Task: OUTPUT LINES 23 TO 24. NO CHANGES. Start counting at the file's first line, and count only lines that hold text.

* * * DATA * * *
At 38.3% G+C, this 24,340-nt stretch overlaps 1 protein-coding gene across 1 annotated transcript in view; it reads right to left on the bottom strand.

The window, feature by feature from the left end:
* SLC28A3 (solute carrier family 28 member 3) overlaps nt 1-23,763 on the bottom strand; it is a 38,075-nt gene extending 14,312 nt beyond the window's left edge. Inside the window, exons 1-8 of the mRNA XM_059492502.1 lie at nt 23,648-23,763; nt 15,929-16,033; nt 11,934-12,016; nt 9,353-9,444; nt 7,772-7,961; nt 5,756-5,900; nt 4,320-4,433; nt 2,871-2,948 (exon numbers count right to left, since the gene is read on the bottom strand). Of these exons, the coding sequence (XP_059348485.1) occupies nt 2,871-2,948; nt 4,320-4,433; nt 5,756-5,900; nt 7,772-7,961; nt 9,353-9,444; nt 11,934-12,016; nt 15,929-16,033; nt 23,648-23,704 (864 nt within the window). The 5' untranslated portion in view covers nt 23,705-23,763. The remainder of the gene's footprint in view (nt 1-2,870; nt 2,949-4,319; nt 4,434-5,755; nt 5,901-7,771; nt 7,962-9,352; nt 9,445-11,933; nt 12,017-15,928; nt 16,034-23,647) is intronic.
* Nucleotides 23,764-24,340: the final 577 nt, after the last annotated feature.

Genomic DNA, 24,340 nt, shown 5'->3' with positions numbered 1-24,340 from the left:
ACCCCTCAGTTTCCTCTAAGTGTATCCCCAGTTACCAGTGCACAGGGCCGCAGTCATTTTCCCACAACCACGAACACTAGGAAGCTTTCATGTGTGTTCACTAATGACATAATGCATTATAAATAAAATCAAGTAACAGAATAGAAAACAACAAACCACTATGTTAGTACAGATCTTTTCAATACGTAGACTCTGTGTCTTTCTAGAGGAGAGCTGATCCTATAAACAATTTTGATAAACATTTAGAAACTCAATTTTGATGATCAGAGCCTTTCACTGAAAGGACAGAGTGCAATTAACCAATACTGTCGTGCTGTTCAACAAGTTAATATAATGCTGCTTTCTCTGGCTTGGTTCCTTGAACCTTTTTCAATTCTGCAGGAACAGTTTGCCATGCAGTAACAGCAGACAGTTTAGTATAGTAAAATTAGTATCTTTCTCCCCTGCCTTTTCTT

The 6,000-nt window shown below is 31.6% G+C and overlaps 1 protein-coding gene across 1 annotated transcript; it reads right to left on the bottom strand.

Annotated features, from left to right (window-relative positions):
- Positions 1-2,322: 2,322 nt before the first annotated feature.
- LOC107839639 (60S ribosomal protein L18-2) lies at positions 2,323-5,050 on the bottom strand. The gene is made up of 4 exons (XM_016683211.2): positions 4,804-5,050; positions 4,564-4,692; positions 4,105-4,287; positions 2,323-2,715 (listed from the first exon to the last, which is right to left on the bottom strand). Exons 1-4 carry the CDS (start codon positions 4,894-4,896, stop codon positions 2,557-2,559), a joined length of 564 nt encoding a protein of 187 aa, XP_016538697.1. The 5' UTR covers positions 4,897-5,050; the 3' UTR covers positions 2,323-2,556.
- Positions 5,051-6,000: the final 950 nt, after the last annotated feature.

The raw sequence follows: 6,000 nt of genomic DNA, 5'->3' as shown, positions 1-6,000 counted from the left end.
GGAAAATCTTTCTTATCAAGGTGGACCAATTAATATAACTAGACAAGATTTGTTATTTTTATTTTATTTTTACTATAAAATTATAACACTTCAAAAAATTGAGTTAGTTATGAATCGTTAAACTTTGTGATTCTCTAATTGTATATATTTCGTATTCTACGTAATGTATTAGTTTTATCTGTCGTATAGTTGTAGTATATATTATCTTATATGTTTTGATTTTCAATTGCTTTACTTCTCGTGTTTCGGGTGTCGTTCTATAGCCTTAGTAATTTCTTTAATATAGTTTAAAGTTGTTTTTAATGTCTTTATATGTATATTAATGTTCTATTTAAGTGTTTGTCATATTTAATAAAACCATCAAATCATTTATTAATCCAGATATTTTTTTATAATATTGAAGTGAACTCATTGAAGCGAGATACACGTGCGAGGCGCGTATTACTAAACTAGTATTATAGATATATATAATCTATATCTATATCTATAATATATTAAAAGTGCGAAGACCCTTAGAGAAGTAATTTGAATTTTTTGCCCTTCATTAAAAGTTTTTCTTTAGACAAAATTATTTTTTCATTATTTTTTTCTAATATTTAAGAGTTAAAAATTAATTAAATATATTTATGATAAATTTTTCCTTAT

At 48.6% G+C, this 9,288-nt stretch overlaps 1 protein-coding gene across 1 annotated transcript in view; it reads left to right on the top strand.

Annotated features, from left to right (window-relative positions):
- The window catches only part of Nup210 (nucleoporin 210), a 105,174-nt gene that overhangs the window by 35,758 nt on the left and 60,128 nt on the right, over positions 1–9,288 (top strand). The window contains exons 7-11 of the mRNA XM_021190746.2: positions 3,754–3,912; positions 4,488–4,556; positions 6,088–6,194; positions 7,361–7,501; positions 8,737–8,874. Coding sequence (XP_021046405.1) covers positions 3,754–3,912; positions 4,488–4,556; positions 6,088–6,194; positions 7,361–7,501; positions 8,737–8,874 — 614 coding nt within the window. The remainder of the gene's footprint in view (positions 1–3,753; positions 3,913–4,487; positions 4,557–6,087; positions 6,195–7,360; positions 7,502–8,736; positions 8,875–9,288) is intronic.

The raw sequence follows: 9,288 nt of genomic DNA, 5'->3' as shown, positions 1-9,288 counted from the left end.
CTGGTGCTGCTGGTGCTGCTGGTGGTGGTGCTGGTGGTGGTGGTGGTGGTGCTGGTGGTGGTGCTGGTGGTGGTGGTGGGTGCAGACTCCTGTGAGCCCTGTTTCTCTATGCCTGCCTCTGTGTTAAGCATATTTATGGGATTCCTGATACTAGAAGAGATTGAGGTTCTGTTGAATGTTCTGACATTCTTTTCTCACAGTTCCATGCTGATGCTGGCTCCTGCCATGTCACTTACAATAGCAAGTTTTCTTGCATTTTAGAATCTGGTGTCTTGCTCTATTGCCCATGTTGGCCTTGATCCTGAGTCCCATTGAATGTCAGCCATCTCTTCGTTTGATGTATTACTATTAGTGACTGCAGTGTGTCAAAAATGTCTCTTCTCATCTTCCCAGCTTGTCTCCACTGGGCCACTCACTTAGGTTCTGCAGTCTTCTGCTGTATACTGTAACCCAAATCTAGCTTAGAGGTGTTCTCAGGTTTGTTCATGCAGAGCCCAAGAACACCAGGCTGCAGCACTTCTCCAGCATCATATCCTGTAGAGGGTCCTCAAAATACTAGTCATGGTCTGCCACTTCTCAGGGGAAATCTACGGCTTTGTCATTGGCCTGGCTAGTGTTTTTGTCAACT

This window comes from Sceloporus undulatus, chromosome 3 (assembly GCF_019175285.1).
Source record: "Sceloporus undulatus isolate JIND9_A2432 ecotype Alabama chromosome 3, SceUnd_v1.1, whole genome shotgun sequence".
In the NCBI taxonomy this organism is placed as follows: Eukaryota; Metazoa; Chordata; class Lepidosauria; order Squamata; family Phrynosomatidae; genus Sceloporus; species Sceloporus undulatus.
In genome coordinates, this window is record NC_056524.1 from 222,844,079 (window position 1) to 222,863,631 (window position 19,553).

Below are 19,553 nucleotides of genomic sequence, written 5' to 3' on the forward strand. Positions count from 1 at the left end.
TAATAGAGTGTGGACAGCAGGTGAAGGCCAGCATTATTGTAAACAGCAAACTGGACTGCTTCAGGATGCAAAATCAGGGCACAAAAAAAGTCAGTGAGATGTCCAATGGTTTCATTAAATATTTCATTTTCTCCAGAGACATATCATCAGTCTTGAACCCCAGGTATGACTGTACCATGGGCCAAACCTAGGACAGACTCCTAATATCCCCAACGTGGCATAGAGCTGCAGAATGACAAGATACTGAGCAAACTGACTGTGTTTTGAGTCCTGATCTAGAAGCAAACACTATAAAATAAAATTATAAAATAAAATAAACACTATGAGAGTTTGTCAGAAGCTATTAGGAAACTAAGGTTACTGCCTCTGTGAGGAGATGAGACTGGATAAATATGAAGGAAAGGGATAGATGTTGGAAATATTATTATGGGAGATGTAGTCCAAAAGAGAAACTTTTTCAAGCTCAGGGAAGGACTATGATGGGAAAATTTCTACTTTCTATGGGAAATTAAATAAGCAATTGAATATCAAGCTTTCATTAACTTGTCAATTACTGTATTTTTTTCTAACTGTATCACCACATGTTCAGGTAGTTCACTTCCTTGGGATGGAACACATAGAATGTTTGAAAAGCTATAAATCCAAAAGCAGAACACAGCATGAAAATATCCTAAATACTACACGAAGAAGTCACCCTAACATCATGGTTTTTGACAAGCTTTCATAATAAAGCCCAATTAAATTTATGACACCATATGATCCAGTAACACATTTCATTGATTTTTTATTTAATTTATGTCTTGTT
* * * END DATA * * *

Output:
Below are 19,553 nucleotides of genomic sequence, written 5' to 3' on the forward strand. Positions count from 1 at the left end.
TAATAGAGTGTGGACAGCAGGTGAAGGCCAGCATTATTGTAAACAGCAAACTGGACTGCTTCAGGATGCAAAATCAGGGCACAAAAAAAGTCAGTGAGATGTCCAATGGTTTCATTAAATATTTCATTTTCTCCAGAGACATATCATCAGTCTTGAACCCCAGGTATGACTGTACCATGGGCCAAACCTAGGACAGACTCCTAATATCCCCAACGTGGCATAGAGCTGCAGAATGACAAGATACTGAGCAAACTGACTGTGTTTTGAGTCCTGATCTAGAAGCAAACACTATAAAATAAAATTATAAAATAAAATAAACACTATGAGAGTTTGTCAGAAGCTATTAGGAAACTAAGGTTACTGCCTCTGTGAGGAGATGAGACTGGATAAATATGAAGGAAAGGGATAGATGTTGGAAATATTATTATGGGAGATGTAGTCCAAAAGAGAAACTTTTTCAAGCTCAGGGAAGGACTATGATGGGAAAATTTCTACTTTCTATGGGAAATTAAATAAGCAATTGAATATCAAGCTTTCATTAACTTGTCAATTACTGTATTTTTTTCTAACTGTATCACCACATGTTCAGGTAGTTCACTTCCTTGGGATGGAACACATAGAATGTTTGAAAAGCTATAAATCCAAAAGCAGAACACAGCATGAAAATATCCTAAATACTACACGAAGAAGTCACCCTAACATCATGGTTTTTGACAAGCTTTCATAATAAAGCCCAATTAAATTTATGACACCATATGATCCAGTAACACATTTCATTGATTTTTTATTTAATTTATGTCTTGTT